Image: By kind permission of Stephen Cassidy, The Cassidy Clan.
The Ardagh Chalice
One of the finest specimens of Celtic art ever found, the cup combines classic beauty with exquisite Celtic ornamentation. It is composed of gold, silver, bronze, brass, copper, and lead and comprises 354 pieces, including 20 rivets. A band running round the outside of the bowl is engraved with the names of the twelve Apostles. Discovered near Ardagh in 1868, almost nothing is known of its history. It is believed to date from the 8th century and might be one of the cups stolen from Clonmacnois, in the year 1125.
The cup is on display at the National Museum of Ireland in Dublin and is part of the "National Treasures" collection which includes the Tara Brooch and the Cross of Cong.
St Patrick's Cathedral
The National Cathedral and Collegiate Church of St. Patrick is the full official name and, according to tradition, St Patrick baptised several converts at a well in what is now a park adjacent to the cathedral. To commemorate this event, a small wooden church was built. In 1901, the well was rediscovered and an ancient granite stone, marked with a Celtic cross which covered the well, was moved into the cathedral. The parish church on this site was one of four Celtic churches in Dublin and was known as St Patrick's in Insula - on the island - as it was built on an island between two branches of the River Poddle which still flows under the cathedral.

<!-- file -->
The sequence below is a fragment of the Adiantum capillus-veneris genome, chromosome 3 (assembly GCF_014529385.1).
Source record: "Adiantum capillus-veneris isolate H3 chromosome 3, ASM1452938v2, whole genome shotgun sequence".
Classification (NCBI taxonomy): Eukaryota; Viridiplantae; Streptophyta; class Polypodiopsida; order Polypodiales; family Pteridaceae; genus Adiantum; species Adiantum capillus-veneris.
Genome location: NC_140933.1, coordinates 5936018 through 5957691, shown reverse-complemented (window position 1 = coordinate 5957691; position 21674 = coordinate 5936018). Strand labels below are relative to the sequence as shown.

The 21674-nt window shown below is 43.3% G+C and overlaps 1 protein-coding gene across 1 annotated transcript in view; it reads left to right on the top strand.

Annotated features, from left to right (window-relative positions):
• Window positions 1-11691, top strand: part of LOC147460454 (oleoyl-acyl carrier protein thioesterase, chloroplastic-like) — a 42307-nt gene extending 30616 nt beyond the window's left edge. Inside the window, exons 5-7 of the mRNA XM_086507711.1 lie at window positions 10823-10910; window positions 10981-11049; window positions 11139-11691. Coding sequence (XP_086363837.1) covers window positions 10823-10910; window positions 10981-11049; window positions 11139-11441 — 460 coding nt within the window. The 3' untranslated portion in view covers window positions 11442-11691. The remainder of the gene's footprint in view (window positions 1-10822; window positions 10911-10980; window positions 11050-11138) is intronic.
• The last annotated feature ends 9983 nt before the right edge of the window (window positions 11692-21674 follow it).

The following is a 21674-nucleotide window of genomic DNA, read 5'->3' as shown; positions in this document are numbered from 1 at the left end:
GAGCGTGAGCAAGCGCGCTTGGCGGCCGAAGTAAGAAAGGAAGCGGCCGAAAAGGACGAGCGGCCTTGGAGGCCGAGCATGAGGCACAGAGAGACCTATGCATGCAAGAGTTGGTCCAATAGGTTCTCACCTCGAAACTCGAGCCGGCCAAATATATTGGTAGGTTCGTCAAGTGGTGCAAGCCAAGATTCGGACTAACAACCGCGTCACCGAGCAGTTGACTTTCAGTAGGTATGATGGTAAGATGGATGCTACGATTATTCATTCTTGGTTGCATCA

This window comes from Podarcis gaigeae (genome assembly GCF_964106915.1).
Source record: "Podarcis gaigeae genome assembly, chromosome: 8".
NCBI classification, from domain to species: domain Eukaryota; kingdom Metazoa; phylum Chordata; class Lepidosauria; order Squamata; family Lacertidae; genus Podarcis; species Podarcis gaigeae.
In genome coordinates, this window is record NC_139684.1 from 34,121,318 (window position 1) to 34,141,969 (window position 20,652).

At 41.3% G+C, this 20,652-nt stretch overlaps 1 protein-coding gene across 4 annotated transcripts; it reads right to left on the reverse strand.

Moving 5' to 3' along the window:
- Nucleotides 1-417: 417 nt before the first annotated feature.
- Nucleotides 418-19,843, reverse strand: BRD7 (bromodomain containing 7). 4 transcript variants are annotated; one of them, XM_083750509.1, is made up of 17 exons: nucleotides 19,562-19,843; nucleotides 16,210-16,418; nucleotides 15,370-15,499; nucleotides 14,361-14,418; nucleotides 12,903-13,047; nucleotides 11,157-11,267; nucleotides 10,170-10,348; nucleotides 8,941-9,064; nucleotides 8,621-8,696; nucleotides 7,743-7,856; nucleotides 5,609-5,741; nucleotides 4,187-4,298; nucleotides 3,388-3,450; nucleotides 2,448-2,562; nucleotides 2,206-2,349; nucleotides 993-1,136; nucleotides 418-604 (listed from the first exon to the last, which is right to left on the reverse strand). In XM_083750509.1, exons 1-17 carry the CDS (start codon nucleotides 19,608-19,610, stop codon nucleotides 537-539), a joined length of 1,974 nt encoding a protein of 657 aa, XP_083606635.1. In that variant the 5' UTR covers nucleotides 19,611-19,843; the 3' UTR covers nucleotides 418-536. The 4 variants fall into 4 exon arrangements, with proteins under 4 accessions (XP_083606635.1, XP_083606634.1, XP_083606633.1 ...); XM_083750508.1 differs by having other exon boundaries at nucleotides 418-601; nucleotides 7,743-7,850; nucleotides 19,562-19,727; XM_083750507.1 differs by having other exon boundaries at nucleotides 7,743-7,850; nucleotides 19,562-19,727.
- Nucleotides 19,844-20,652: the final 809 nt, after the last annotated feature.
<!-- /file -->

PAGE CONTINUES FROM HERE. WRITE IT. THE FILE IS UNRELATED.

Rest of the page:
Image: StPatrick's Cathedral.ie
The Donkey in Ireland
The donkey was once a very important part of family life in Ireland. Eggs and butter were brought to market every week by a donkey harnessed to a small cart, usually driven by the farmer's wife. Donkeys were also used to move seaweed from the beaches to use in gardens and fields to help vegetables grow; and the donkey also carried peat from the bog back to the house where it was used as fuel for the fire. You can still find working donkeys, mostly in the West of Ireland, but not like in the old days. It's said that donkeys make the perfect companion because they are smart, patient and their gentle nature makes them very easy for both grownups and children to handle.
Image: Laura Jean Zito
Thoor Ballylee - Yeat's Tower